by Sally Hammond
OK, I'll admit it. When the darkly clad man jumped off the back of the tractor right in front of me and grabbed a shotgun, I did the only thing I knew how to do in an emergency. I panicked.
After all, I was alone on a deserted road, on foot, just metres away from him.
The fact that this was Sark – peaceful little, feudal and friendly little, crime rate zero little Sark – didn't enter my mind – even though I had seen the minuscule lockup just that afternoon and learned how the rare offenders on this tiny island may be detained for only 48 hours before being toted off to the larger Channel Island of Guernsey. Regardless, I hit red-alert.
Nor was it surprising that my potential assassin launched himself from a tractor. For Sark is also car-less, the only modes of transport being these ubiquitous farm tractors, (there is even a tractor ambulance) horse-drawn carts or vans euphemistically referred to as carriages, and a couple of tractor buses to haul visitors up Harbour Hill from the wharf. And loads of bicycles.
Just fourteen kilometres, and a 45-minute ferry ride from Guernsey, Sark is the fourth largest (and, if you like, the fourth smallest) of the seven Channel Islands, all of them just specks in the English Channel and closer to France than England. But as you step ashore, you feel separated by more than just distance. It is as though time pulls away with the retreating ferry.
For this is still a feudal place. The Seigneur, who inherited his title from his grandmother, the famous Dame of Sark, is allowed - according to quirky feudal law - the only pigeons, and the only bitch on the island, although other residents may own male or spayed female dogs, of course.
His responsibilities under this, the last remaining feudal constitution in the western world which dates back to Elizabeth I, include paying an annual rent of 'one twentieth part of a knight's fee' (today about A$5) each Michaelmas, the maintaining of forty musket-armed men to 'keep the island free of the Queen's enemies', as well as taking an Oath of Allegiance to the Crown. Sark's officers bear grandly medieval titles: the Seneschal, a judge magistrate, the Prevot, a sheriff, and the Greffier, clerk of the court. Sark has no income tax, no death duties and its own government, the Chief Pleas, and is gently unassuming, a step removed from modern life.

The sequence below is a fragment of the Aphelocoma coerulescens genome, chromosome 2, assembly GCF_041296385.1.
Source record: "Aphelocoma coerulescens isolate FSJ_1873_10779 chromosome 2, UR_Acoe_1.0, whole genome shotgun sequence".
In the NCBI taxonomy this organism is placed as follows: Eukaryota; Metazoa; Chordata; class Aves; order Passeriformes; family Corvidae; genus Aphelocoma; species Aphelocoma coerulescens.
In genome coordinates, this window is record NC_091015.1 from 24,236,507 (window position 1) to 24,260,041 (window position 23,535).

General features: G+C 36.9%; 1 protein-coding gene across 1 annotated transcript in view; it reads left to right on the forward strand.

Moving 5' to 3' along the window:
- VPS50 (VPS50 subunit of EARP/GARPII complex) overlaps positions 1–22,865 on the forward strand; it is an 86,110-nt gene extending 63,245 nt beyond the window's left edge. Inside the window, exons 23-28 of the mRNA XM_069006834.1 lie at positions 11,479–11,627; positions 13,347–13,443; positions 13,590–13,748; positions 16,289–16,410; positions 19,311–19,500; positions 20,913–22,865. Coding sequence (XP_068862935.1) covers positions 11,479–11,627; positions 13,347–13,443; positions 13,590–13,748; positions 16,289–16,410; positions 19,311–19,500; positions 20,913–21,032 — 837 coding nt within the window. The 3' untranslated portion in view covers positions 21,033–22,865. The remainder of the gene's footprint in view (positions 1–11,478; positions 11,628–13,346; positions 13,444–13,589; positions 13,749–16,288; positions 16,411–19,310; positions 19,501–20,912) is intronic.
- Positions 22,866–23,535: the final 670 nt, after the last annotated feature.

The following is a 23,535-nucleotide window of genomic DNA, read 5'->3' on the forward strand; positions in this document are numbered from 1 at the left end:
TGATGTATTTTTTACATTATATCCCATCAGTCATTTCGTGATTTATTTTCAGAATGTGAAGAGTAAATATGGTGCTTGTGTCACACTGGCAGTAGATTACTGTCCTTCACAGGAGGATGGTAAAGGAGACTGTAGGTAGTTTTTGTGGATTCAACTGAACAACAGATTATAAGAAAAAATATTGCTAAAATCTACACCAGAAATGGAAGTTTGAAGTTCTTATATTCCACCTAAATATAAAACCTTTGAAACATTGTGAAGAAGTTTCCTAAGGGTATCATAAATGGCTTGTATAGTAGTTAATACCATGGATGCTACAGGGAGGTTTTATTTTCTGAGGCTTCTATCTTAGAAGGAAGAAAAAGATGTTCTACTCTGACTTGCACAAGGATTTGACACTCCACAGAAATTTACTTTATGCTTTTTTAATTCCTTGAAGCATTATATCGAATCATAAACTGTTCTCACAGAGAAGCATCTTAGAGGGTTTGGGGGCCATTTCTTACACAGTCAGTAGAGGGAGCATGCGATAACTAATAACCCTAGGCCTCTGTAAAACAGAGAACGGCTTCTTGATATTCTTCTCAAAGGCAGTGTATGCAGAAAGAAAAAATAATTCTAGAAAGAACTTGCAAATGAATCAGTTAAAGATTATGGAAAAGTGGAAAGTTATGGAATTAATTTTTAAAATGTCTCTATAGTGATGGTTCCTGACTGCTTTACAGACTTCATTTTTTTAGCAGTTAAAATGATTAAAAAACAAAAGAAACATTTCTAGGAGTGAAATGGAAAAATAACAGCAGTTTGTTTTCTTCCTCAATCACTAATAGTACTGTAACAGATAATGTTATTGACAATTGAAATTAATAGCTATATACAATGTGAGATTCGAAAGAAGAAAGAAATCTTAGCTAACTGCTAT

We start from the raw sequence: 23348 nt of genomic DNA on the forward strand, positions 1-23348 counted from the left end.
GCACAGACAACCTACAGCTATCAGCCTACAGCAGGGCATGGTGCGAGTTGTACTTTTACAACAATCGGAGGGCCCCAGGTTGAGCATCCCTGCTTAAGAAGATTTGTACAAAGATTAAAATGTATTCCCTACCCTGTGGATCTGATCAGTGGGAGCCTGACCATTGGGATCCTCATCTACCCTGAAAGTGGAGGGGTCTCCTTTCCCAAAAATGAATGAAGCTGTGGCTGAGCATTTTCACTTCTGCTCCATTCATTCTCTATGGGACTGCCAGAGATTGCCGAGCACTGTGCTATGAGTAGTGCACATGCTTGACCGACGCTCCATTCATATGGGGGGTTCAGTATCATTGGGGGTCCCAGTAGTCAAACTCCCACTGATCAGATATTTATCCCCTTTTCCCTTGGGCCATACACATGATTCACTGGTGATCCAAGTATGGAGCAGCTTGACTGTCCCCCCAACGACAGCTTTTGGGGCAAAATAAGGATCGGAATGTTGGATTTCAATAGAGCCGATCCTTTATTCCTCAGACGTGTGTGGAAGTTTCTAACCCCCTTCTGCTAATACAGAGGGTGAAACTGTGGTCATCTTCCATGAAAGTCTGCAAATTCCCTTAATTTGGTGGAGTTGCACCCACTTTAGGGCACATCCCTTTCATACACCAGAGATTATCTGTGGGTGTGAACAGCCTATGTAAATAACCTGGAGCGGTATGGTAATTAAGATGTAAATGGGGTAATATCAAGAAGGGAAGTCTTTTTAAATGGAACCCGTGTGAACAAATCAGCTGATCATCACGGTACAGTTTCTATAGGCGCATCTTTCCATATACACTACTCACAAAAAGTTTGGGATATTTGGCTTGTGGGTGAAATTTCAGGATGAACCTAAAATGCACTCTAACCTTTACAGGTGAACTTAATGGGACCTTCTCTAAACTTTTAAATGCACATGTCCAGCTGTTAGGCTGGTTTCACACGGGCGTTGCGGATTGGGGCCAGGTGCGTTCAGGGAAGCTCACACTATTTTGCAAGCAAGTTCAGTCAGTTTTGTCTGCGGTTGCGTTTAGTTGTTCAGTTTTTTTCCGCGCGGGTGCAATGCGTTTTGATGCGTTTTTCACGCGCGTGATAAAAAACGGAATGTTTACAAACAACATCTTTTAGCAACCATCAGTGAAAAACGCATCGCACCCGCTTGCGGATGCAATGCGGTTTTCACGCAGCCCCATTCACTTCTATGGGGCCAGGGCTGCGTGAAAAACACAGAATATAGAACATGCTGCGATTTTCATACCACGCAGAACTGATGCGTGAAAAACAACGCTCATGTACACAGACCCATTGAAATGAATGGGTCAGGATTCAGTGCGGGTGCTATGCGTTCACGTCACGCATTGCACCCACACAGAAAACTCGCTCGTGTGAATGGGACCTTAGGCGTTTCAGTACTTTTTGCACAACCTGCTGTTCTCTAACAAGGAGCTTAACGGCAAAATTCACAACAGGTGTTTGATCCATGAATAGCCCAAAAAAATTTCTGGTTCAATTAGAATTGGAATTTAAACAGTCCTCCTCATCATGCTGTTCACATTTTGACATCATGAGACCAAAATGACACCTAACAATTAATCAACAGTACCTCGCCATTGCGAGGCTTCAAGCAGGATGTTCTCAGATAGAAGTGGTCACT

No land on Sark is held as freehold either. Complicated laws and fees spell out the relationship of the land tenants to the Seigneur, but there are some compensations. 'Under Norman custom a person can obtain immediate cessation of any action he considers to be an infringement of his rights' writes the Seigneur in an informative booklet explaining the system. 'At the scene he must recite the Lord's prayer, in French, and cry out "Haro, Haro, Haro! A mon aide mon Prince, on me fait tort!" .' The dog law, though is nothing to do with feudalism. Purely practical, it relates to keeping the number of dogs down, because of the many sheep raised on the island.
With a cave-indented coastline of around 65 kilometres, Sark measures approximately five kilometres by 2.5 kilometres. The wharf, flanked by cruelly sharp rocks, is the only commercial connection to the rest of the world, and the often heavy seas add to its isolation.
Sark's size makes cars redundant, so I boarded a carriage driven by Claire, who introduced me to Hutch the black ten-year-old draught horse who was our patient escort around the island sights. Locals are quick to point out that these are limited, and those looking for bright lights and entertainment would be better to go elsewhere. With a population under 600 (only around 100 of these are native-born) there is one postbox, two police officers, some hotels and restaurants, a school and a church, so a two-hour ride through gently rolling countryside takes in most points of interest, and includes a foot crossing of La Coupee, the high razor thin link between Sark proper (or Great Sark) and Little Sark.
The story goes that years ago, before German prisoners-of-war after the Occupation of World War II built the safety railing here, a local person from Little Sark would sometimes return from the pub at night, a little worse for wear, shall we say. Near La Coupee is an old cannon and he made a practice of walking along the barrel of it as a sobriety test of his ability to cross the narrow isthmus. If he failed he prudently chose to sleep beside the cannon.
Both the Seigneur of Sark and his wife are avid gardeners and their home, La Seigneurie, built around 1675, and its gardens including a seriously complex maze, are worth a visit, so of course I stopped there and yes, succumbed to the intricacies of that maze.
After my orientation with Claire and Hutch, I wandered the lanes, stopping to chat occasionally. A couple of locals at one of the souvenir shops told me they had come, lured by the spell of this quiet place. "We love it here," they volunteered, "It's a simple life, very quiet, but there's plenty to do." They regaled me with the joys of 'village life' but when I asked how tourists were liked here, they laughed. "More pennies!" they said as one.
Down that quiet side road I saw my life flash in front of me as the man raised the gun and aimed. I considered shouting ‘Haro, Haro, Haro!’ but it was too late.
He fired into the bushes at the side of the road. So! Just a bird or a rabbit was his intended victim. Then, oblivious to my perceived near-death experience, he simply hopped back onto the tractor and trundled away down the dusty road.
As I released my breath, I reminded myself this was Sark, after all. There would be no bullet wounds to show for my visit here, of course – but the memory of this tiny chip of land from another age had definitely marked me for life – it had burned in deep an incurable desire to return.
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